Third party data is purchased and collected from unknown third party brokers and should be utilised as a last resort. It should be scrutinised more to make sure the information is properly processed, cleansed, and complements your own company. Keep in mind that your competitors have access to the same information so be strategic and be sure you can continue to differentiate yourself if you’re going to follow through and use it.

Bonus: Zero-Party Data

What Is Zero-Party Data?

Zero-party data is information that a consumer willingly provides to a company. This could be from a survey, form fill, social media poll, quiz, or another similar format. In return, the consumer receives a better user experience that is tailored to their needs.

What Are the Benefits of Zero-Party Data?

Collecting zero-party data is a transparent process — the user provides the exact information they’re comfortable disclosing. They don’t feel duped or deceived when you, in turn, use that data to improve their experience. 

Zero-party data is also compliant with all the new privacy regulations that governments are enacting, since the information is willingly provided.

In addition, capturing zero-party data gives you richer customer insights than you can capture from other data sources. You can literally ask consumers the exact questions that will help you to personalise their experiences and more effectively market to them.

What Are the Drawbacks of Zero-Party Data?

Zero-party data can be more difficult to capture than the other forms of data listed above, since it requires effort on the part of the consumer. If you’re asking them for their time, they often expect something in return — promising a better experience is sometimes enough, but consumers may want something more, such as a discount or special offer.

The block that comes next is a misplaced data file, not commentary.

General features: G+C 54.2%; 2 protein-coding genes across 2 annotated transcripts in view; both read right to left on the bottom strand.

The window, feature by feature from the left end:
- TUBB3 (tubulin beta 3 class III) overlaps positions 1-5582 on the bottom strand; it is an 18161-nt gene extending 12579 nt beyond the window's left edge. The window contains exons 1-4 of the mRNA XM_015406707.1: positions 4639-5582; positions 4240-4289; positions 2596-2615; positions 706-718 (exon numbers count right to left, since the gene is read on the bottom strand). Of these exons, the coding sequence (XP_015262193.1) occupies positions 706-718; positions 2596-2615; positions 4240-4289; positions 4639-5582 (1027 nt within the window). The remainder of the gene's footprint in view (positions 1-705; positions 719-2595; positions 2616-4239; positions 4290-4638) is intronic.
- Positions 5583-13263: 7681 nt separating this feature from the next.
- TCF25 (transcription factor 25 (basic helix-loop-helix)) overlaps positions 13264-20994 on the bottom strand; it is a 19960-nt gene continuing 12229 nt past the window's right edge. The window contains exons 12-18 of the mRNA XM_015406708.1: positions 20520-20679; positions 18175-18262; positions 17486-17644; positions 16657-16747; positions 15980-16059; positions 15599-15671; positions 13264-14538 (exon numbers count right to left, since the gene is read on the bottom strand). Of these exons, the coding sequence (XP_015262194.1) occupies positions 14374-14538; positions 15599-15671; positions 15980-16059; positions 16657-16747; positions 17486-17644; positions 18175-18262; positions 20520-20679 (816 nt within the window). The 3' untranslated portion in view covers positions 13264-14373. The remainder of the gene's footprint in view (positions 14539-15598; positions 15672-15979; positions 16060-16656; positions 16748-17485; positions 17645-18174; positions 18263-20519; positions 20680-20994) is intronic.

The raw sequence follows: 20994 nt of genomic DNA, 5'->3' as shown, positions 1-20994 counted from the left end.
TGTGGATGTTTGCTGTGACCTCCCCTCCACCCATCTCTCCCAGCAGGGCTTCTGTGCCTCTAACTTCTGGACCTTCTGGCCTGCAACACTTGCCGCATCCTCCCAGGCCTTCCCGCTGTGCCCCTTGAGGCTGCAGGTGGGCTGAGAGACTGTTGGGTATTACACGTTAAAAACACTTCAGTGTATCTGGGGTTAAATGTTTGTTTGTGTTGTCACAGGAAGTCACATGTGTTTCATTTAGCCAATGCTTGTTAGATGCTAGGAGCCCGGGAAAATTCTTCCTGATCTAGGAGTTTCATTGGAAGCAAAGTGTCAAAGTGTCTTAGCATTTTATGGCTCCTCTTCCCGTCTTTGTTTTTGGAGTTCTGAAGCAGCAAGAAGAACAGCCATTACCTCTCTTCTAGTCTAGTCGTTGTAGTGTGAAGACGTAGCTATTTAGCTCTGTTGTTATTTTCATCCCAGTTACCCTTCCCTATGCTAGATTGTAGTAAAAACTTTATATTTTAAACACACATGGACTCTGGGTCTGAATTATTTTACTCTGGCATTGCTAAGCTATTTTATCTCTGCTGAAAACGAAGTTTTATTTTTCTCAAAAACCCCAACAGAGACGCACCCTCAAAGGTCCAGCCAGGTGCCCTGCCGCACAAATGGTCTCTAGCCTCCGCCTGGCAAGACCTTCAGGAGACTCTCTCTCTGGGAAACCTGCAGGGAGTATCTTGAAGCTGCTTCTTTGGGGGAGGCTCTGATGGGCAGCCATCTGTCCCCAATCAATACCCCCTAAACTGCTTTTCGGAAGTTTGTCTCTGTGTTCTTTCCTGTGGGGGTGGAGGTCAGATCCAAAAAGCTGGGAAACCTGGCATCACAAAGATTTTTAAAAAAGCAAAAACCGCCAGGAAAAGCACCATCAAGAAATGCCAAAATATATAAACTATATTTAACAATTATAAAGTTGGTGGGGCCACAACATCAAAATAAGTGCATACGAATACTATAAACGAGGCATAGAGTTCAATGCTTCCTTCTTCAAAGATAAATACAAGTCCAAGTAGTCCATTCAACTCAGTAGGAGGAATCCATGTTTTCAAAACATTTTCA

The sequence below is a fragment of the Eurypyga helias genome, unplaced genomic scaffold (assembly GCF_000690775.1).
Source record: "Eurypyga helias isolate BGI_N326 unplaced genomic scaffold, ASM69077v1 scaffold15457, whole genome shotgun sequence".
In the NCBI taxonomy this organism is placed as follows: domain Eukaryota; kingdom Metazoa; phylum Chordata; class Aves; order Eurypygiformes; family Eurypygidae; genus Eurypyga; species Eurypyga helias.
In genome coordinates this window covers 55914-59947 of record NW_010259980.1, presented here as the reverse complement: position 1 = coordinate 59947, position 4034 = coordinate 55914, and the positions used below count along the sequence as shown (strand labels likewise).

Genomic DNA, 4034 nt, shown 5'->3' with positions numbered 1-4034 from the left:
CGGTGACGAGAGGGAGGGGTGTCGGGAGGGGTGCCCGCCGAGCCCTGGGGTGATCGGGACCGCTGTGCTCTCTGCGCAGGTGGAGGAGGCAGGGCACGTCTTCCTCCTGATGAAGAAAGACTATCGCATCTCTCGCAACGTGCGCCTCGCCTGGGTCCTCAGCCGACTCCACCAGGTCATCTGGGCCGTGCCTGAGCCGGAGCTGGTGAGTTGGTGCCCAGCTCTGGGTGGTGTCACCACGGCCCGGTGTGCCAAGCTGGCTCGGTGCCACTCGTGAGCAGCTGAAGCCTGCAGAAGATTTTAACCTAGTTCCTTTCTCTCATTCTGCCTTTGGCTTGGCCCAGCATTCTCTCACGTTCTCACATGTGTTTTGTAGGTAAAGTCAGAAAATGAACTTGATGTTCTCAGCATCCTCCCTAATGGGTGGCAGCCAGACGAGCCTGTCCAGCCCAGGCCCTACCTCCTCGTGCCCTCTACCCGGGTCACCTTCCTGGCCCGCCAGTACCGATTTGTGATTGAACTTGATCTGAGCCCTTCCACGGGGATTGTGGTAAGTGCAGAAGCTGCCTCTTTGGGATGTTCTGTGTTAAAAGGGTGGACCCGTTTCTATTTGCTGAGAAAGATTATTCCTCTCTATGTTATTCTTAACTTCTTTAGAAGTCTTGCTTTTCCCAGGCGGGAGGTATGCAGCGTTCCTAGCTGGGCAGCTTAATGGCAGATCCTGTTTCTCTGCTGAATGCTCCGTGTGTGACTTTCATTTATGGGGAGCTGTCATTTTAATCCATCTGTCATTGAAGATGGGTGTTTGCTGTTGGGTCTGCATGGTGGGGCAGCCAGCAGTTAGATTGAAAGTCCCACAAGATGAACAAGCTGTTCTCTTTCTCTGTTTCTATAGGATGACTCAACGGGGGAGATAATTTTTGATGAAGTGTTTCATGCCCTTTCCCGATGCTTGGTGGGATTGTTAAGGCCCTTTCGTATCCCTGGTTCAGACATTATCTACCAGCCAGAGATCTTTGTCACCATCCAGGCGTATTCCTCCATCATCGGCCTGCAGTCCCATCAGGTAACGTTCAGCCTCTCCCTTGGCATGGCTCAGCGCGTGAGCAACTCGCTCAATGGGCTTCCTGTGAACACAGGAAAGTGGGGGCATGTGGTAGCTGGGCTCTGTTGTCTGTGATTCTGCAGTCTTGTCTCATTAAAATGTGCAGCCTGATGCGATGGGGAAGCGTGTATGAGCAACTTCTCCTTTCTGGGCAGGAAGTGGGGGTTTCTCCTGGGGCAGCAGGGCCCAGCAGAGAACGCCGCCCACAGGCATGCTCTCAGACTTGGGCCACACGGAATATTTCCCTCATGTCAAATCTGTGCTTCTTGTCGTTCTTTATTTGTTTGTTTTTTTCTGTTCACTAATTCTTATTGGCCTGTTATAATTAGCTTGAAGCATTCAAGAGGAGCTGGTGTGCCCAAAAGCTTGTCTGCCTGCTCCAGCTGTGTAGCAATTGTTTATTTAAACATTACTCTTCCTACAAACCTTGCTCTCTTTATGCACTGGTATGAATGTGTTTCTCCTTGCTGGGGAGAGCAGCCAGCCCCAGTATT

Another disadvantage is that consumers need to trust your brand before they will give you zero-party data. If you haven’t put in the time to build that trust with the consumer then, regardless of what your incentives are, they won’t disclose any information.

How to Collect Zero-Party Data

Here are some great strategies to collect Zero-Party Data: 

  1. Quizzes or Questionnaires will give you immediate insight to what your customers enjoy, what they don’t, or changes they would like to see. 
  2. Post-Purchase Surveys will provide you data on your customer purchasing experiences, user experiences, or opinions about your products or services.
  3. Contests incentivise your customers or potential customers to participate in exchange for some sort of prize. Make sure what they’re winning is worth their time! 
  4. Account Creation, Subscriptions, or Membership Registrations are all low hanging fruit for collecting information about your customers. At the very least you can collect their first/last names and associated emails when they join. 
  5. Loyalty Programs are another great way to incentivise your current customers to provide their information in exchange for some sort of exclusive offer or discount that other customers wouldn't have access to. 

What Type of Data Does My Marketing Team Need? 

Organisations’ data needs differ depending on their industry, their marketing objectives, and the tech stack they have in place. However, as an increasing number of data privacy regulations go into effect, we’re seeing a concerted shift in how marketers use data. Rather than relying on third-party brokers who may be breaching data regulations, marketers are tapping into more of their first-party data. In fact, a recent survey found that 82% of marketers plan to increase their use of first-party data.